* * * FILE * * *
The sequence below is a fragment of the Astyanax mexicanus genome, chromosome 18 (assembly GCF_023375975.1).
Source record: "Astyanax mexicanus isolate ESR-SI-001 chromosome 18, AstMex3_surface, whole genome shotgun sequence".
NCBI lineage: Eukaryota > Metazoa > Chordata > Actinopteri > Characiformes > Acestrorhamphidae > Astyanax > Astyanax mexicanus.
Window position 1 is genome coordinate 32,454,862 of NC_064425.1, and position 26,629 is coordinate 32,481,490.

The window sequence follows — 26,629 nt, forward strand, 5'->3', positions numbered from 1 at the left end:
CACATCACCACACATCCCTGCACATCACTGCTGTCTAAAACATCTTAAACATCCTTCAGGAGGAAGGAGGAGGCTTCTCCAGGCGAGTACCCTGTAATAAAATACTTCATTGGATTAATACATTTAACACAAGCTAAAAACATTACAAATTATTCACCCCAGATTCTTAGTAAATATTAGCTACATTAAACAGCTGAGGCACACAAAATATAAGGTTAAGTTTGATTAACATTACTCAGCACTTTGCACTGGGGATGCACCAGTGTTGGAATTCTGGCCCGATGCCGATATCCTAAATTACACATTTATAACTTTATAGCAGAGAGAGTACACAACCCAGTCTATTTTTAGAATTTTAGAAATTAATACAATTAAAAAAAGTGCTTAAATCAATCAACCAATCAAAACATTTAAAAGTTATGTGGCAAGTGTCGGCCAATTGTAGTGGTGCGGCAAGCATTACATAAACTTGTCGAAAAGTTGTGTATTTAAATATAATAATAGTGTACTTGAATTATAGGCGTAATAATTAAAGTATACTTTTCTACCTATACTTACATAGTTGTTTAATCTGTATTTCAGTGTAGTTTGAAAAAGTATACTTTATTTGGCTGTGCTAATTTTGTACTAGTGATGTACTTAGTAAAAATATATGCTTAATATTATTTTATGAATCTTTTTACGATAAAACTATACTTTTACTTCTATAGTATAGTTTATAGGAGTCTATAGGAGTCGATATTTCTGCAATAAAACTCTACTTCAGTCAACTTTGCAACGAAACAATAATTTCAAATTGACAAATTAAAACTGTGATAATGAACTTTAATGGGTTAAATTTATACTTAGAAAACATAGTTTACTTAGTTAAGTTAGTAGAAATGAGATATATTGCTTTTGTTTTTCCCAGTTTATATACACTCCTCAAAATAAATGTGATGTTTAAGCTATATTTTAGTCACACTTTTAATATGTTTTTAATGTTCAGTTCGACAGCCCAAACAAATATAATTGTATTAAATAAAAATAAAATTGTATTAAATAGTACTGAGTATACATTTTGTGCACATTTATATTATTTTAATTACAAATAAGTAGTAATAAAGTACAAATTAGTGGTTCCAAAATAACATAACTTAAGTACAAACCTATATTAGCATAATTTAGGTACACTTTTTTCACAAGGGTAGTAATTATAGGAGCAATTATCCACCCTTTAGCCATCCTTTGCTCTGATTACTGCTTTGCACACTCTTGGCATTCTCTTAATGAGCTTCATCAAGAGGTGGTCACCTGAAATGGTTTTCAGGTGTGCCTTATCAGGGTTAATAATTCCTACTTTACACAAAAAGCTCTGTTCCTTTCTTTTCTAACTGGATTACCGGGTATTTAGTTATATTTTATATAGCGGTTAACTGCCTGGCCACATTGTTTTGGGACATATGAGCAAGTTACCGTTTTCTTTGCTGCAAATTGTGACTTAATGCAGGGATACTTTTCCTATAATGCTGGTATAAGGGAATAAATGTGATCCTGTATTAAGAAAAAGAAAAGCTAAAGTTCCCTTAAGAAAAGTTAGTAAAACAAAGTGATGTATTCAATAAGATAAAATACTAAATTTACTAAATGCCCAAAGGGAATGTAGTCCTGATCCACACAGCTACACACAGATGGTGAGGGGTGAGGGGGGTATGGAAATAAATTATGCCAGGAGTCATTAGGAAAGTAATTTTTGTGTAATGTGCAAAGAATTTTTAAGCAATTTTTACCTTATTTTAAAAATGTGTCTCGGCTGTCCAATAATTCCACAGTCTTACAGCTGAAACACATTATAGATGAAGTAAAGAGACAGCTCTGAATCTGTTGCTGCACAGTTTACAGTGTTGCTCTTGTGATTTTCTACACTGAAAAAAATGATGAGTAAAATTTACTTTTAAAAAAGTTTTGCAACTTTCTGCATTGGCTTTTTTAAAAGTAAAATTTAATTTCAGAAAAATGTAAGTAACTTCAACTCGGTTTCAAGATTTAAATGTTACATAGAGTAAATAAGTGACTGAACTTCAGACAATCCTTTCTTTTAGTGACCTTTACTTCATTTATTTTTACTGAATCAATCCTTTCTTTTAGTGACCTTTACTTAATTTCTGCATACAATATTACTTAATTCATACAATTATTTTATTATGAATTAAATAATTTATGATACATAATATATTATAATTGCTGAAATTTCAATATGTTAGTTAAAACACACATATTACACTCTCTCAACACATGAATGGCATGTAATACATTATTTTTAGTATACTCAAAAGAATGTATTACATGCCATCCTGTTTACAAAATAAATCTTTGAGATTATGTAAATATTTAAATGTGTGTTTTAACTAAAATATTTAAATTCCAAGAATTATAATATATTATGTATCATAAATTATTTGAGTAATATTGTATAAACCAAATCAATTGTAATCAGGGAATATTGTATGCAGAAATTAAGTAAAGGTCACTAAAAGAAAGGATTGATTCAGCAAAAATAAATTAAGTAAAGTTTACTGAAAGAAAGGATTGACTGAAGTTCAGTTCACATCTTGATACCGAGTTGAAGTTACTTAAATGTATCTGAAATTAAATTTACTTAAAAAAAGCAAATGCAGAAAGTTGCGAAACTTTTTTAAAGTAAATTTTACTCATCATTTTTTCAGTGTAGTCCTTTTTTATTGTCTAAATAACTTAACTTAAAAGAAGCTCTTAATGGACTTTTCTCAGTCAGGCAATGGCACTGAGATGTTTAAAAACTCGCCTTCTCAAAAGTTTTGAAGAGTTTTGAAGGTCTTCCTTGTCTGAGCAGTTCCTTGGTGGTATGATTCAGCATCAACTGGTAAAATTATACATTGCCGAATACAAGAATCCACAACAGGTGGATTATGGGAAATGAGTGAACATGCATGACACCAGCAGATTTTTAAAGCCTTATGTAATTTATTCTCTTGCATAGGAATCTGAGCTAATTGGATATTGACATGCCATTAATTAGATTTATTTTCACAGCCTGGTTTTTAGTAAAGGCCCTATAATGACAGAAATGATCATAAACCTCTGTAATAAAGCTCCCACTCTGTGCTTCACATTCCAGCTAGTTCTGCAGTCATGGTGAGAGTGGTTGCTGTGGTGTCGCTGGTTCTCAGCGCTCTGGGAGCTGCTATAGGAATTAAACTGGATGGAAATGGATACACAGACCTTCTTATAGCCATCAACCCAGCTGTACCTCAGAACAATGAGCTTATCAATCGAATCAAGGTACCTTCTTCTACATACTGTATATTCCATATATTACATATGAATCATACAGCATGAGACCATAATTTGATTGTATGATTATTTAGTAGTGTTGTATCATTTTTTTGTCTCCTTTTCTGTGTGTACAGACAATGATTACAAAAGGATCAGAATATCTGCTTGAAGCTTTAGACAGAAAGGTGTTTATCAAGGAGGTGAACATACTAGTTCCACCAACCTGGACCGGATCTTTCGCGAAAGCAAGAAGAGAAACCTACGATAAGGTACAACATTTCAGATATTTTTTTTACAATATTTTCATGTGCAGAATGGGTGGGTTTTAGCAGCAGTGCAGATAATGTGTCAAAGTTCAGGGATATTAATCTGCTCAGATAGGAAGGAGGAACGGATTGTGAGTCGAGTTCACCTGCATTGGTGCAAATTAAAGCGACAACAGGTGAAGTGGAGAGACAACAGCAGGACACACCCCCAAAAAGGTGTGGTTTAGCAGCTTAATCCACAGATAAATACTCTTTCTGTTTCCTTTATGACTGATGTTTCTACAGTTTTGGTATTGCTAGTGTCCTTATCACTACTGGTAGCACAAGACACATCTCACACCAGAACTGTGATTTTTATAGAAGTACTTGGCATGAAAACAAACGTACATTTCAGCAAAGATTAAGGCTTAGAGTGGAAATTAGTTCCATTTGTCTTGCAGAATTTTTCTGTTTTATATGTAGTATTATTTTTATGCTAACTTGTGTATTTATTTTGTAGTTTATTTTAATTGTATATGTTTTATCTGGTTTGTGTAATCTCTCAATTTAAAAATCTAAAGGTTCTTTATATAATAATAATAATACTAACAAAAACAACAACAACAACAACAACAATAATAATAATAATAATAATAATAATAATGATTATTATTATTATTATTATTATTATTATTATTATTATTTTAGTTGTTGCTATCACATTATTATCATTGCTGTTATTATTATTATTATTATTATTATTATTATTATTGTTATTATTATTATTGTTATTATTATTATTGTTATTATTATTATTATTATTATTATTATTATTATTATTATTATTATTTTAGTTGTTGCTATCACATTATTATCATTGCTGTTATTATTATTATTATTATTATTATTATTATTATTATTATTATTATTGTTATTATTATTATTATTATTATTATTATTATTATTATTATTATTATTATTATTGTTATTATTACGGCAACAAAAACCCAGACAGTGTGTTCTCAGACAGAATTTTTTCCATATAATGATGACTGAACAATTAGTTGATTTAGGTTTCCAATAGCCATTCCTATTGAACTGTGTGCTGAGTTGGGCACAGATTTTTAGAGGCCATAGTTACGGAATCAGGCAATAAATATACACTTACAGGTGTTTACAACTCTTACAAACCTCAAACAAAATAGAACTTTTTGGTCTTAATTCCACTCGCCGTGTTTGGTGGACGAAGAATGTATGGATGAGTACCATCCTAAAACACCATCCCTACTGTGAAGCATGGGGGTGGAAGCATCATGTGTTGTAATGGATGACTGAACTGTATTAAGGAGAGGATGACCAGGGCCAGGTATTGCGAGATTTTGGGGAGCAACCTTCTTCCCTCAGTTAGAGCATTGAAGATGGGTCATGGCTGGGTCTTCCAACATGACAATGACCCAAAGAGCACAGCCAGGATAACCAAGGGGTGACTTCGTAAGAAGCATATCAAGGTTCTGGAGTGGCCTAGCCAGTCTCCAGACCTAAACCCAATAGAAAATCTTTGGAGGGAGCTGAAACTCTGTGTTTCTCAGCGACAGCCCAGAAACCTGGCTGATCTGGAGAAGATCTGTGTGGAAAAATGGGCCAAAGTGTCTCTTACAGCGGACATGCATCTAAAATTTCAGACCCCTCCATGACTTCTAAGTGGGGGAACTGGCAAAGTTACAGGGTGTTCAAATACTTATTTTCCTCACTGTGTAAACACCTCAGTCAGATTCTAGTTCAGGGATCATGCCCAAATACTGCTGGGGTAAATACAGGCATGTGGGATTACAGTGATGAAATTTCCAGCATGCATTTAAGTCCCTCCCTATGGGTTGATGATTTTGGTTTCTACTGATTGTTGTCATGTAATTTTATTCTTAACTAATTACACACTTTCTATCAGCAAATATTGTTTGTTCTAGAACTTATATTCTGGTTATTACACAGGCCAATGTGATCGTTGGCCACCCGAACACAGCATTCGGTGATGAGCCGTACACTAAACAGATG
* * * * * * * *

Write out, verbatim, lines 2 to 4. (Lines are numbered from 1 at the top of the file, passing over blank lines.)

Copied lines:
Source record: "Astyanax mexicanus isolate ESR-SI-001 chromosome 18, AstMex3_surface, whole genome shotgun sequence".
NCBI lineage: Eukaryota > Metazoa > Chordata > Actinopteri > Characiformes > Acestrorhamphidae > Astyanax > Astyanax mexicanus.
Window position 1 is genome coordinate 32,454,862 of NC_064425.1, and position 26,629 is coordinate 32,481,490.